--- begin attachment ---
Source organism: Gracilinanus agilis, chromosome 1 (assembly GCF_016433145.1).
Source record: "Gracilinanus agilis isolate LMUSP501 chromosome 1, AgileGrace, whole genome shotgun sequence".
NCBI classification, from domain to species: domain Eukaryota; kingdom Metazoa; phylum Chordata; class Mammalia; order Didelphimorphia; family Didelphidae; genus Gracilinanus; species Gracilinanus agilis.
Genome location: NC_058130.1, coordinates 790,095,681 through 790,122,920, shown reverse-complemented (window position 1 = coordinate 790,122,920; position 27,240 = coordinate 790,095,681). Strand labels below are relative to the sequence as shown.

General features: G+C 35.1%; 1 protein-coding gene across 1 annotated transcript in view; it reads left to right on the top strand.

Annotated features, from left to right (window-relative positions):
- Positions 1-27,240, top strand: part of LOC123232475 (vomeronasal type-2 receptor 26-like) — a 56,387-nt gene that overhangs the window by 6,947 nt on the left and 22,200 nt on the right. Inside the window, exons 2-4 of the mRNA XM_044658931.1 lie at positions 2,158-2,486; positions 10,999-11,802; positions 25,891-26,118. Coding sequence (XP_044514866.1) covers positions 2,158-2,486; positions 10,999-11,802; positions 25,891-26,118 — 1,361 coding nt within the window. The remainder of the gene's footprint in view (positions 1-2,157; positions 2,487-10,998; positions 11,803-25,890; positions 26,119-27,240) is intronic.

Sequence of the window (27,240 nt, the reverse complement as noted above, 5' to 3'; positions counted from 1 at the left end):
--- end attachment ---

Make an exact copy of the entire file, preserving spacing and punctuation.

Source organism: Gracilinanus agilis, chromosome 1 (assembly GCF_016433145.1).
Source record: "Gracilinanus agilis isolate LMUSP501 chromosome 1, AgileGrace, whole genome shotgun sequence".
NCBI classification, from domain to species: domain Eukaryota; kingdom Metazoa; phylum Chordata; class Mammalia; order Didelphimorphia; family Didelphidae; genus Gracilinanus; species Gracilinanus agilis.
Genome location: NC_058130.1, coordinates 790,095,681 through 790,122,920, shown reverse-complemented (window position 1 = coordinate 790,122,920; position 27,240 = coordinate 790,095,681). Strand labels below are relative to the sequence as shown.

General features: G+C 35.1%; 1 protein-coding gene across 1 annotated transcript in view; it reads left to right on the top strand.

Annotated features, from left to right (window-relative positions):
- Positions 1-27,240, top strand: part of LOC123232475 (vomeronasal type-2 receptor 26-like) — a 56,387-nt gene that overhangs the window by 6,947 nt on the left and 22,200 nt on the right. Inside the window, exons 2-4 of the mRNA XM_044658931.1 lie at positions 2,158-2,486; positions 10,999-11,802; positions 25,891-26,118. Coding sequence (XP_044514866.1) covers positions 2,158-2,486; positions 10,999-11,802; positions 25,891-26,118 — 1,361 coding nt within the window. The remainder of the gene's footprint in view (positions 1-2,157; positions 2,487-10,998; positions 11,803-25,890; positions 26,119-27,240) is intronic.

Sequence of the window (27,240 nt, the reverse complement as noted above, 5' to 3'; positions counted from 1 at the left end):